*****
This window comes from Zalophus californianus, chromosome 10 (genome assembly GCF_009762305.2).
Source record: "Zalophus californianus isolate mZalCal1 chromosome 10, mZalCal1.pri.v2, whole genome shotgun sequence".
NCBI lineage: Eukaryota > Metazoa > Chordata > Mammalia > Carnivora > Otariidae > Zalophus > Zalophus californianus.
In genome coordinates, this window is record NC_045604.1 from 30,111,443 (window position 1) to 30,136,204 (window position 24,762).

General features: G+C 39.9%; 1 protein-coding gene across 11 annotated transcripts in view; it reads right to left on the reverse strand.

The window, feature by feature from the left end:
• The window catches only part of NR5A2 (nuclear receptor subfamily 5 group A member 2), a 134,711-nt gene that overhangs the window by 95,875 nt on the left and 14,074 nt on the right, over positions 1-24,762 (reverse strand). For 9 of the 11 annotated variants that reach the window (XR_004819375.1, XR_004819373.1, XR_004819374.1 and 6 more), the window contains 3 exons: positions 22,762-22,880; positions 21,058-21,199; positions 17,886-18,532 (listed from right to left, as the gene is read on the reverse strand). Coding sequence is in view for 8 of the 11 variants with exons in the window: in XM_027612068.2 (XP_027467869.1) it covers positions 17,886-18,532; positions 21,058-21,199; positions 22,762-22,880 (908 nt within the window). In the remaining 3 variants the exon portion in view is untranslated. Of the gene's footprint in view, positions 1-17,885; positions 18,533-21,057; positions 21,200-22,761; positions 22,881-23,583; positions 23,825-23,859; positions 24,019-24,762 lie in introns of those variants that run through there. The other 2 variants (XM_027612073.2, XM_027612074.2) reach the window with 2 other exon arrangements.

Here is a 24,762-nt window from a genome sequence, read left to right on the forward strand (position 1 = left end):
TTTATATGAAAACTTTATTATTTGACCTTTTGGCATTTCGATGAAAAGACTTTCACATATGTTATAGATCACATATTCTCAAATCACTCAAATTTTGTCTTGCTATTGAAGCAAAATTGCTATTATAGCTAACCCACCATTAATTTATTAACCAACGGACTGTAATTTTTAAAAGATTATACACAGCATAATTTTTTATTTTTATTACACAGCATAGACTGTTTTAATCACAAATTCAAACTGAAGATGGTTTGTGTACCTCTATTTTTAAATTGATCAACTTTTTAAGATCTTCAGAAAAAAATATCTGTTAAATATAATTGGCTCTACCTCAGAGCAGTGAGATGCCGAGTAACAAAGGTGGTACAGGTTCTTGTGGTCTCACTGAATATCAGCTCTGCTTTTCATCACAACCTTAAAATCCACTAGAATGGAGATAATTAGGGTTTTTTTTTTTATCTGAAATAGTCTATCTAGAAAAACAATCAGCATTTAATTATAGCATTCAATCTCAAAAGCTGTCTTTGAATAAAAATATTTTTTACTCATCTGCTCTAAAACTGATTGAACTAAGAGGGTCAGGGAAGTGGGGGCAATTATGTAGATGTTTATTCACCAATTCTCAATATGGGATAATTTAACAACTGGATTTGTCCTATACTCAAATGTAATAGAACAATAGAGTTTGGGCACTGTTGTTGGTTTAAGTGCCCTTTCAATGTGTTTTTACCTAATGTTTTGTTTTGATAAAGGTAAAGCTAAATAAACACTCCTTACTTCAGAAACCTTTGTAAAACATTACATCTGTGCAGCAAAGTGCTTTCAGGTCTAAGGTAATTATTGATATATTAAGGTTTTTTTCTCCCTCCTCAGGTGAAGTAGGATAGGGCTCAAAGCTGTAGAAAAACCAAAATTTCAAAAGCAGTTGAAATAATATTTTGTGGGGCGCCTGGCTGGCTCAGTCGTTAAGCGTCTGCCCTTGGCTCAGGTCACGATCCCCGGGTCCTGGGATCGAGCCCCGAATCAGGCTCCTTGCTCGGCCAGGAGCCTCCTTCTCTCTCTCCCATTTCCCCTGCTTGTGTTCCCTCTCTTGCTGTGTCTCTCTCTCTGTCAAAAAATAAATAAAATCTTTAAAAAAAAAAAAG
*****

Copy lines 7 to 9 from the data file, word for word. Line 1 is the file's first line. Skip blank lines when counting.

• The window catches only part of NR5A2 (nuclear receptor subfamily 5 group A member 2), a 134,711-nt gene that overhangs the window by 95,875 nt on the left and 14,074 nt on the right, over positions 1-24,762 (reverse strand). For 9 of the 11 annotated variants that reach the window (XR_004819375.1, XR_004819373.1, XR_004819374.1 and 6 more), the window contains 3 exons: positions 22,762-22,880; positions 21,058-21,199; positions 17,886-18,532 (listed from right to left, as the gene is read on the reverse strand). Coding sequence is in view for 8 of the 11 variants with exons in the window: in XM_027612068.2 (XP_027467869.1) it covers positions 17,886-18,532; positions 21,058-21,199; positions 22,762-22,880 (908 nt within the window). In the remaining 3 variants the exon portion in view is untranslated. Of the gene's footprint in view, positions 1-17,885; positions 18,533-21,057; positions 21,200-22,761; positions 22,881-23,583; positions 23,825-23,859; positions 24,019-24,762 lie in introns of those variants that run through there. The other 2 variants (XM_027612073.2, XM_027612074.2) reach the window with 2 other exon arrangements.

Here is a 24,762-nt window from a genome sequence, read left to right on the forward strand (position 1 = left end):
TTTATATGAAAACTTTATTATTTGACCTTTTGGCATTTCGATGAAAAGACTTTCACATATGTTATAGATCACATATTCTCAAATCACTCAAATTTTGTCTTGCTATTGAAGCAAAATTGCTATTATAGCTAACCCACCATTAATTTATTAACCAACGGACTGTAATTTTTAAAAGATTATACACAGCATAATTTTTTATTTTTATTACACAGCATAGACTGTTTTAATCACAAATTCAAACTGAAGATGGTTTGTGTACCTCTATTTTTAAATTGATCAACTTTTTAAGATCTTCAGAAAAAAATATCTGTTAAATATAATTGGCTCTACCTCAGAGCAGTGAGATGCCGAGTAACAAAGGTGGTACAGGTTCTTGTGGTCTCACTGAATATCAGCTCTGCTTTTCATCACAACCTTAAAATCCACTAGAATGGAGATAATTAGGGTTTTTTTTTTTATCTGAAATAGTCTATCTAGAAAAACAATCAGCATTTAATTATAGCATTCAATCTCAAAAGCTGTCTTTGAATAAAAATATTTTTTACTCATCTGCTCTAAAACTGATTGAACTAAGAGGGTCAGGGAAGTGGGGGCAATTATGTAGATGTTTATTCACCAATTCTCAATATGGGATAATTTAACAACTGGATTTGTCCTATACTCAAATGTAATAGAACAATAGAGTTTGGGCACTGTTGTTGGTTTAAGTGCCCTTTCAATGTGTTTTTACCTAATGTTTTGTTTTGATAAAGGTAAAGCTAAATAAACACTCCTTACTTCAGAAACCTTTGTAAAACATTACATCTGTGCAGCAAAGTGCTTTCAGGTCTAAGGTAATTATTGATATATTAAGGTTTTTTTCTCCCTCCTCAGGTGAAGTAGGATAGGGCTCAAAGCTGTAGAAAAACCAAAATTTCAAAAGCAGTTGAAATAATATTTTGTGGGGCGCCTGGCTGGCTCAGTCGTTAAGCGTCTGCCCTTGGCTCAGGTCACGATCCCCGGGTCCTGGGATCGAGCCCCGAATCAGGCTCCTTGCTCGGCCAGGAGCCTCCTTCTCTCTCTCCCATTTCCCCTGCTTGTGTTCCCTCTCTTGCTGTGTCTCTCTCTCTGTCAAAAAATAAATAAAATCTTTAAAAAAAAAAAAG